I was surprised by this latest feedback from a reader of the Vision Project. Because the education theme was introduced in the Vision Project I assumed that it would be considered in the larger context of the Vision phenomenon. I think that such a reading of both the introduction and the writings by Jose Ortega y Gasset would better show the relevance of this theme to Ukraine's case today.
First, I don't believe that Jose Ortega y Gasset argued for the "modernization" of education in any language. Ortega's works called for social reform and for a paradigm shift with regards to the role of education in that reform. This is complex (and comprehensive) social change. Complex change can not be a modernization of what already exists. Complex change requires a reevaluation of social values and principles. Complex change can never be motivated by having to respond to some apparent "needs" of society. Instead, the objective of complex change is to enable that same society to identify and achieve higher levels of development.
In 1930 Jose Ortega y Gasset wrote an interesting and influential work on social theory, "Revolt of the Masses." This work reflects his fear that the lowest common denominator was becoming a standard and was gaining influence world wide. Ortega wrote in Spanish:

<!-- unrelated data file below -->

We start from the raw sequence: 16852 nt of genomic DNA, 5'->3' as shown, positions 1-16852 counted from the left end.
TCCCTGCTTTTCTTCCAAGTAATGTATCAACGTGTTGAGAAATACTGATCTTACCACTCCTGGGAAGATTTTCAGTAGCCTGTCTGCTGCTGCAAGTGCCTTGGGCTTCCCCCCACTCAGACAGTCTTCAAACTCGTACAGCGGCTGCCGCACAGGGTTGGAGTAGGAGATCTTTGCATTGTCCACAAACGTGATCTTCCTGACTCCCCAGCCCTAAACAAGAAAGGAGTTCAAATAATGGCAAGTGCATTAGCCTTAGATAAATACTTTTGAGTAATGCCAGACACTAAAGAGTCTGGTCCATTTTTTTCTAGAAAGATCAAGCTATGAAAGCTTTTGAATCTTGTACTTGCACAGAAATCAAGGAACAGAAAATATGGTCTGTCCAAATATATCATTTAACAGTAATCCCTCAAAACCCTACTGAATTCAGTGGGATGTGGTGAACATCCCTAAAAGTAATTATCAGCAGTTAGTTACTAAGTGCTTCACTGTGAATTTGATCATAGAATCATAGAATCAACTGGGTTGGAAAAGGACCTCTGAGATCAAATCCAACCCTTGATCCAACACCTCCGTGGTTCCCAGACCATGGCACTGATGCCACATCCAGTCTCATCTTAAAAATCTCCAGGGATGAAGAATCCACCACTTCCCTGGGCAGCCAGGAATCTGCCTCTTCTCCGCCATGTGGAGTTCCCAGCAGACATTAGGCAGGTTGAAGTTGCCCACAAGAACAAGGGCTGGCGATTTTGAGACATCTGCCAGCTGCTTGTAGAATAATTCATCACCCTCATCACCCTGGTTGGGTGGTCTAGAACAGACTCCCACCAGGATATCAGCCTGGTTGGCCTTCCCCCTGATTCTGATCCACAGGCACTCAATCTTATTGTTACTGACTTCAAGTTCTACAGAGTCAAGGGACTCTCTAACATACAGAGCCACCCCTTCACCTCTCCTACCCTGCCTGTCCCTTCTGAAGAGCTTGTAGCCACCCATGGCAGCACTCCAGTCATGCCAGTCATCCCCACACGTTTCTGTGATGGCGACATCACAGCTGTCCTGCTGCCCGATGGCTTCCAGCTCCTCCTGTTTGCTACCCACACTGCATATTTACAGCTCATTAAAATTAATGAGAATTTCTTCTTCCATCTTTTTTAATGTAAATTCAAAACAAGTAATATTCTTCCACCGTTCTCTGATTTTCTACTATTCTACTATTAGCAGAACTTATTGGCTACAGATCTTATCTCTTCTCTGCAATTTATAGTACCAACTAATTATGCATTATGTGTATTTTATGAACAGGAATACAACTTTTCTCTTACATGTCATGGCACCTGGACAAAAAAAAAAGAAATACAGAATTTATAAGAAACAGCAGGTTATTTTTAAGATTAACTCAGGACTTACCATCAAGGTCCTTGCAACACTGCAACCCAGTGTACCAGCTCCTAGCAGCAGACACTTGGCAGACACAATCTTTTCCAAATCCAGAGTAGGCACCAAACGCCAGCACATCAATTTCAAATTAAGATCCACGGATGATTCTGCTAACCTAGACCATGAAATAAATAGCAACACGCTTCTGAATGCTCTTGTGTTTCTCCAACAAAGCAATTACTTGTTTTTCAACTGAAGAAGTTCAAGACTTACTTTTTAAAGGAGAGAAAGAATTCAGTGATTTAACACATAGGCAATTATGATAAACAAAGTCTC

"The characteristic of the hour is that the commonplace mind,
knowing itself to be commonplace,
has the assurance to proclaim the rights of the commonplace
and to impose them wherever it will."
In other words, a Vision is not for people who are in the system. People with Vision create the system.
Regarding reward and motivation for change, as a management consultant I have found that even in Ukraine's difficult conditions people who initiate and implement systematic change at the enterprise level are NOT motivated by some reward other than wanting to see improved conditions. The AS-IS case is bad enough for dedicated change agents to risk the consequences of their efforts in ineffective systems. They are ready to create new systems. I suspect that this dynamic may be true for other ineffective systems as well.
Finally, I believe that, especially during periods of transition, if we sit and wait for Adam Smith's Invisible Hand to move it may slap us in the face. If we wait for a heroic leader, a "prime mover," or for "the right conditions" then we give up the chance to shape the future. In that case we deserve the consequences of choosing to remain disengaged. We become followers in the most common sense of the word. The only limits to action we have are the ones that we make on ourselves.